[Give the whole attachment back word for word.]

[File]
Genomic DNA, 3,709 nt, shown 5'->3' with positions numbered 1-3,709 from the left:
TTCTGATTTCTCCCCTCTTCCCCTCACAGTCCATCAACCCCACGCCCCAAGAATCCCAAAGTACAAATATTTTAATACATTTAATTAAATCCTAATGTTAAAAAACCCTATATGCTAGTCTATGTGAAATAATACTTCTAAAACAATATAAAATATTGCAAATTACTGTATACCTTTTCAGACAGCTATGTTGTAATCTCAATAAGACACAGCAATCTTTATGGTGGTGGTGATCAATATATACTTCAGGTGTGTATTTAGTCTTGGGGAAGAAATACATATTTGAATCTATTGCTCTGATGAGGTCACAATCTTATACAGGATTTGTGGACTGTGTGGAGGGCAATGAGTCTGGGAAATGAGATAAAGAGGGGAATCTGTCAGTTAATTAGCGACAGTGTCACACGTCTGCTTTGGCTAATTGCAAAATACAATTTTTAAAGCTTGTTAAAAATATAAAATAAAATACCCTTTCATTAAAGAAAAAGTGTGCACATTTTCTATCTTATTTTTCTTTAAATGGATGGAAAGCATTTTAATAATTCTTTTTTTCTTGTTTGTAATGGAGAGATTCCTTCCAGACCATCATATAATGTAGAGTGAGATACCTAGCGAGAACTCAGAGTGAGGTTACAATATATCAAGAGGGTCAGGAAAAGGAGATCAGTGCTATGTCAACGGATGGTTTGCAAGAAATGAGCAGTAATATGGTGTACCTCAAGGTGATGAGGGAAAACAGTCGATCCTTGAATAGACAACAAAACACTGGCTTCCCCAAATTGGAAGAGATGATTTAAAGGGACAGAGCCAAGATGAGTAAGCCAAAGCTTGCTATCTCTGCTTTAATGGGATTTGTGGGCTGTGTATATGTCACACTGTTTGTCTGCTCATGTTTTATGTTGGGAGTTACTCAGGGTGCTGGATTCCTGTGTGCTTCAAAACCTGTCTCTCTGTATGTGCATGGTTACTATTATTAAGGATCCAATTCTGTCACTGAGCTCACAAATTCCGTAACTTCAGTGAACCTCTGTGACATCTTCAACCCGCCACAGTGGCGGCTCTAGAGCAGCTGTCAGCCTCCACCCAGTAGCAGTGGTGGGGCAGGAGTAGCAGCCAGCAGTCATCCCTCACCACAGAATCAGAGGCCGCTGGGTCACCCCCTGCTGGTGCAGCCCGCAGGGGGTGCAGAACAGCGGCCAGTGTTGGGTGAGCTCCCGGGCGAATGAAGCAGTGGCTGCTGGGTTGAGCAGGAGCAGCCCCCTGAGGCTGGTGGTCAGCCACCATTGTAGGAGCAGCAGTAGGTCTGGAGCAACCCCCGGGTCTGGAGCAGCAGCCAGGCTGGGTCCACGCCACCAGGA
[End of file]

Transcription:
Genomic DNA, 3,709 nt, shown 5'->3' with positions numbered 1-3,709 from the left:
TTCTGATTTCTCCCCTCTTCCCCTCACAGTCCATCAACCCCACGCCCCAAGAATCCCAAAGTACAAATATTTTAATACATTTAATTAAATCCTAATGTTAAAAAACCCTATATGCTAGTCTATGTGAAATAATACTTCTAAAACAATATAAAATATTGCAAATTACTGTATACCTTTTCAGACAGCTATGTTGTAATCTCAATAAGACACAGCAATCTTTATGGTGGTGGTGATCAATATATACTTCAGGTGTGTATTTAGTCTTGGGGAAGAAATACATATTTGAATCTATTGCTCTGATGAGGTCACAATCTTATACAGGATTTGTGGACTGTGTGGAGGGCAATGAGTCTGGGAAATGAGATAAAGAGGGGAATCTGTCAGTTAATTAGCGACAGTGTCACACGTCTGCTTTGGCTAATTGCAAAATACAATTTTTAAAGCTTGTTAAAAATATAAAATAAAATACCCTTTCATTAAAGAAAAAGTGTGCACATTTTCTATCTTATTTTTCTTTAAATGGATGGAAAGCATTTTAATAATTCTTTTTTTCTTGTTTGTAATGGAGAGATTCCTTCCAGACCATCATATAATGTAGAGTGAGATACCTAGCGAGAACTCAGAGTGAGGTTACAATATATCAAGAGGGTCAGGAAAAGGAGATCAGTGCTATGTCAACGGATGGTTTGCAAGAAATGAGCAGTAATATGGTGTACCTCAAGGTGATGAGGGAAAACAGTCGATCCTTGAATAGACAACAAAACACTGGCTTCCCCAAATTGGAAGAGATGATTTAAAGGGACAGAGCCAAGATGAGTAAGCCAAAGCTTGCTATCTCTGCTTTAATGGGATTTGTGGGCTGTGTATATGTCACACTGTTTGTCTGCTCATGTTTTATGTTGGGAGTTACTCAGGGTGCTGGATTCCTGTGTGCTTCAAAACCTGTCTCTCTGTATGTGCATGGTTACTATTATTAAGGATCCAATTCTGTCACTGAGCTCACAAATTCCGTAACTTCAGTGAACCTCTGTGACATCTTCAACCCGCCACAGTGGCGGCTCTAGAGCAGCTGTCAGCCTCCACCCAGTAGCAGTGGTGGGGCAGGAGTAGCAGCCAGCAGTCATCCCTCACCACAGAATCAGAGGCCGCTGGGTCACCCCCTGCTGGTGCAGCCCGCAGGGGGTGCAGAACAGCGGCCAGTGTTGGGTGAGCTCCCGGGCGAATGAAGCAGTGGCTGCTGGGTTGAGCAGGAGCAGCCCCCTGAGGCTGGTGGTCAGCCACCATTGTAGGAGCAGCAGTAGGTCTGGAGCAACCCCCGGGTCTGGAGCAGCAGCCAGGCTGGGTCCACGCCACCAGGA